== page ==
Since the police will arrest you no matter what you say, do not, under any circumstances, speak with police without having a lawyer physically present with you. (Being physically present is the only way your lawyer can cover your mouth with his hands to prevent you from speaking.)

You have the constitutional right to remain silent. Use it. Always!  No exceptions. Never speak with police. If your lawyer isn’t present, keep your lips sealed. Don’t give a written statement either. Don’t shake your head “yes” or “no”, or use any other body language. There’s nothing the police would like better than to get you talking. However ...


1. You might confess to a crime that you committed.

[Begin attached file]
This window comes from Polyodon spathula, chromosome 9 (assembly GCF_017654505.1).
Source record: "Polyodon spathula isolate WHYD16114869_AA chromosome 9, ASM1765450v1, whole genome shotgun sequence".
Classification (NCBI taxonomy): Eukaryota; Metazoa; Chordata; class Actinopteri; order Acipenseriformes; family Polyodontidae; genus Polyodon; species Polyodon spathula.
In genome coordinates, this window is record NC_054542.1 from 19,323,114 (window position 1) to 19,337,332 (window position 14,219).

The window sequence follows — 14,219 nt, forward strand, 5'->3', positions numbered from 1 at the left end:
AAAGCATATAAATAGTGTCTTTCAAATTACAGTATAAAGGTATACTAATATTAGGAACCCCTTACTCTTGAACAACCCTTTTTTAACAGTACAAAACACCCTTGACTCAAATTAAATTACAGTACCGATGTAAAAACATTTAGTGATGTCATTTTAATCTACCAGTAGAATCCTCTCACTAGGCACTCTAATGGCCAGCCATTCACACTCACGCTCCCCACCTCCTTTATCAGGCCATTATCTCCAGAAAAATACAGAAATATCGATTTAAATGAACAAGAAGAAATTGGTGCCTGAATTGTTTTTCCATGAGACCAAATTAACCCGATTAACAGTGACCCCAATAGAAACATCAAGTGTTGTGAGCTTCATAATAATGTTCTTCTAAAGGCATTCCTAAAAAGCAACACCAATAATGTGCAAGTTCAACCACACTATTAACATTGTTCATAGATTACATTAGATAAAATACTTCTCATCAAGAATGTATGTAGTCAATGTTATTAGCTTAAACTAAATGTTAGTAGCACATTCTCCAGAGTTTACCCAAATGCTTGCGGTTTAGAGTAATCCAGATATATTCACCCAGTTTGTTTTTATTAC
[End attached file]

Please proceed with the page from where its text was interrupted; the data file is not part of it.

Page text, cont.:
If you ever feel the need, confess to your lawyer; no one else. Never speak with police. Communications with your lawyer about crimes committed in the past are privileged and confidential: your lawyer may not repeat your confession to anyone. Once the urge to confess has passed (it will), you will be pleased that this rule exists. Confess to your lawyer and no one else: relieve your conscience without going to jail. If you wish, you can hire one lawyer to confess to and a second lawyer to defend you.

2.  You might admit one or more facts that tend to prove you guilty.

You might admit being present when the incident occurred; you might admit knowing your accuser; you might admit having had consensual sex; you might admit having stabbed your accuser, in self-defense. Each of these admissions is a nail in your coffin. Consider, instead, allowing the police to build their case without any help from you. Never speak with police.